As we can see, when we honor the weekly Sabbath in the way that God has outlined here in His word, He promises us to specially bless us for it.  He will make us to “ride on the heights of the earth,” and He will “feed [us] with the heritage of Jacob [our] father.”  And how do we know that God will, in fact, do this?  Because He says, “the mouth of the LORD has spoken.”  There is no higher authority backing this promise than God Himself.

And if we study Isaiah 66:22-23 and Ezekiel 44-46, we discover that all people – Jew and non-Jew alike – is going to be keeping the Sabbath and New Moon feasts.  Therefore, how can Christianity turn around and say that God brought His Law, including the Sabbath, to an end at the death of Christ [Messiah] when, obviously, such a teaching is in direct contradiction to the teaching of the Scriptures?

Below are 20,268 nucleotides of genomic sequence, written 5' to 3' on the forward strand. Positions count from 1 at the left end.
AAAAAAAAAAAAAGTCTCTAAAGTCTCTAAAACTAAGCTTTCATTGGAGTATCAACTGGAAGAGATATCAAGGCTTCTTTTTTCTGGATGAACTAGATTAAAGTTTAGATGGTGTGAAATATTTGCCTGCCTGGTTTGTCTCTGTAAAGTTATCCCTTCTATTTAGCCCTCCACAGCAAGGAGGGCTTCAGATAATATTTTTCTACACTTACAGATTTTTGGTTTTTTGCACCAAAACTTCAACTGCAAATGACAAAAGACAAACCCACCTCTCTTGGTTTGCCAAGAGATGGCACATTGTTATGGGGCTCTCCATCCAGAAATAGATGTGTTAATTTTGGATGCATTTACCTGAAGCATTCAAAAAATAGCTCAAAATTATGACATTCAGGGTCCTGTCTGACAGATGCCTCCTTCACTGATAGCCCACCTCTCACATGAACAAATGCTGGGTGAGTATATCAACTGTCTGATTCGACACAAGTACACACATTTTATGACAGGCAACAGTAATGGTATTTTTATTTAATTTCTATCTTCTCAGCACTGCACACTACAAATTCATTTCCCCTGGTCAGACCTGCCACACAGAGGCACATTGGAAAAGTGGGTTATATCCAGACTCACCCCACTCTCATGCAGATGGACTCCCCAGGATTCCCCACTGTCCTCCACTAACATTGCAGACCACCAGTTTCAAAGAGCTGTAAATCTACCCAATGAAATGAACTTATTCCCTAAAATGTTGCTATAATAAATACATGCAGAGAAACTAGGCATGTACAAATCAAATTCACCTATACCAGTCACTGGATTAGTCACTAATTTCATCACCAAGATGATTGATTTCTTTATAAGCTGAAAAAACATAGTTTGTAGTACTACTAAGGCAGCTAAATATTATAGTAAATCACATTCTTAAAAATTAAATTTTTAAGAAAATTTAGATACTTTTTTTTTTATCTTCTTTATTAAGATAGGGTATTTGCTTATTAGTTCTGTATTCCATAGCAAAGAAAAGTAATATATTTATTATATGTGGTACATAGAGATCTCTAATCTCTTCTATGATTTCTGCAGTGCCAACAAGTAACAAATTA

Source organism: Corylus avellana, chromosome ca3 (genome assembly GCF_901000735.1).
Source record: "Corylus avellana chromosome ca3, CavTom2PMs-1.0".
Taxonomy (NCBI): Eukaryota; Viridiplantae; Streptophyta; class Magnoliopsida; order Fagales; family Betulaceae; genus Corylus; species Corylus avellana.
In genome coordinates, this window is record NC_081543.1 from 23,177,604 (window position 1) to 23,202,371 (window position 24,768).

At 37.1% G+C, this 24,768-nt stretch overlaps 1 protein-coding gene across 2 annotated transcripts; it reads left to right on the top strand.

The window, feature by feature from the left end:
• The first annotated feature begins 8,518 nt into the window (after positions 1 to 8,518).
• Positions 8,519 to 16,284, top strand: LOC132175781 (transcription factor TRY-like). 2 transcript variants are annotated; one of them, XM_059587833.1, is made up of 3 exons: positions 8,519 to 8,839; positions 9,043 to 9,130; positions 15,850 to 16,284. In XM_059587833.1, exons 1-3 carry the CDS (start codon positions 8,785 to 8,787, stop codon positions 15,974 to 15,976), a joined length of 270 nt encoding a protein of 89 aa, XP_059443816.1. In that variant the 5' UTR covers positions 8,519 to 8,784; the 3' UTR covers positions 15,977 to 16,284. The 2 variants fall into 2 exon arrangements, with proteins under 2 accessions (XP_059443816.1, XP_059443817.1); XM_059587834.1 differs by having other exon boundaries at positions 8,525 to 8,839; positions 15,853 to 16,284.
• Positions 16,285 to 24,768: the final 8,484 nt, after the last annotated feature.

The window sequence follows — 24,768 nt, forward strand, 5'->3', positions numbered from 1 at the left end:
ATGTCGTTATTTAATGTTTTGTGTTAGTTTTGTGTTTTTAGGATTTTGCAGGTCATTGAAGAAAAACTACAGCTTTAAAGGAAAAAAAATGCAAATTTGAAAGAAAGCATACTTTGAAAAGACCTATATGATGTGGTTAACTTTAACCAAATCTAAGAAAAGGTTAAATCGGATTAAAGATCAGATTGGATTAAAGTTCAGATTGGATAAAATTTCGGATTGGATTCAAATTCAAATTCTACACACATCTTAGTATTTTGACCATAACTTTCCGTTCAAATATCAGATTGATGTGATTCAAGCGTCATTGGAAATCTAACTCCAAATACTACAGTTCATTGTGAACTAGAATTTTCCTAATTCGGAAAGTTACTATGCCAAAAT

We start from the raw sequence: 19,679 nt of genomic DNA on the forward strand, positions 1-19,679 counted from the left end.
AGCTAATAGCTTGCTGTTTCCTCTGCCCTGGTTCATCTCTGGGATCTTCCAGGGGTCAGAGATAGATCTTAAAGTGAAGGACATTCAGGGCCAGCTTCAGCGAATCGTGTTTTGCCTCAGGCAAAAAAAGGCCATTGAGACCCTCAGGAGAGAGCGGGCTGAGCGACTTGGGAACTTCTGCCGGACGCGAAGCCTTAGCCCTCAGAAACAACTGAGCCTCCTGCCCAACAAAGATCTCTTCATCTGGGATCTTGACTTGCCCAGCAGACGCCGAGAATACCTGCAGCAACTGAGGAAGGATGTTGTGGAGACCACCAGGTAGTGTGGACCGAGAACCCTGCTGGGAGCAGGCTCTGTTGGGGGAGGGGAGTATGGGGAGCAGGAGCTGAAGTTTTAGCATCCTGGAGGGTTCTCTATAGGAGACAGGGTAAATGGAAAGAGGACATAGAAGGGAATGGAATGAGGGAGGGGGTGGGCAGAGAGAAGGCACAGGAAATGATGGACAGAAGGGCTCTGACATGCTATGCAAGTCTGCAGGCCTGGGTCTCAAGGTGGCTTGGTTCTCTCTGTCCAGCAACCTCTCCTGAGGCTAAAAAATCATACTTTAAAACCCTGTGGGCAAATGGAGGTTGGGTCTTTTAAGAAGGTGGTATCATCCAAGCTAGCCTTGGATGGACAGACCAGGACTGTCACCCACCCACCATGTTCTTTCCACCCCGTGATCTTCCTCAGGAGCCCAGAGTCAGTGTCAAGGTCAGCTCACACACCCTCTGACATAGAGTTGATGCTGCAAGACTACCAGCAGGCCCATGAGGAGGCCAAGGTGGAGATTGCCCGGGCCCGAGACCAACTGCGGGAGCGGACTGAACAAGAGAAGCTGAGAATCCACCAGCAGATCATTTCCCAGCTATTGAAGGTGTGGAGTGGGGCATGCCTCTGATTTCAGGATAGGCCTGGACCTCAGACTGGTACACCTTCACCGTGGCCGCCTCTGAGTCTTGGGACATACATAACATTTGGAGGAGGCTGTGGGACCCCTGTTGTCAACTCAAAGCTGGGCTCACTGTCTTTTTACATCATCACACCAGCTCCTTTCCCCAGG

In summary of this study, then, what we must conclude is that there is not a single verse in the entire Tanakh (aka, “Old Testament”) where Passover or the feast of Unleavened Bread is called “a Sabbath.”  Therefore, if it is not based on the Hebrew Scriptures (aka, “Old Testament”), then it must be based on some other source.  And since this was taught by the Pharisees, it is reasonable to assume that this teaching came from “the Oral Law” (or Mishnah), or what is called in the Gospels, “the traditions of the elders” (Matthew 15:2-3; Mark 7: 1-5).

So if the Feast of First Fruits happens on the day after the weekly Sabbath, that comes after the Passover and during the feast of Unleavened Bread, then First Fruits this year began Saturday night, April 3, 2021, and it will end at sunset on Sunday, April 4, 2021.  This is the feast during which Yeshua (Jesus) rose from the dead, even though there’s been more than three days this year between Passover and First Fruits.  Also, today, April 4, 2021, is biblically the 1st day of the counting of the Omer this year.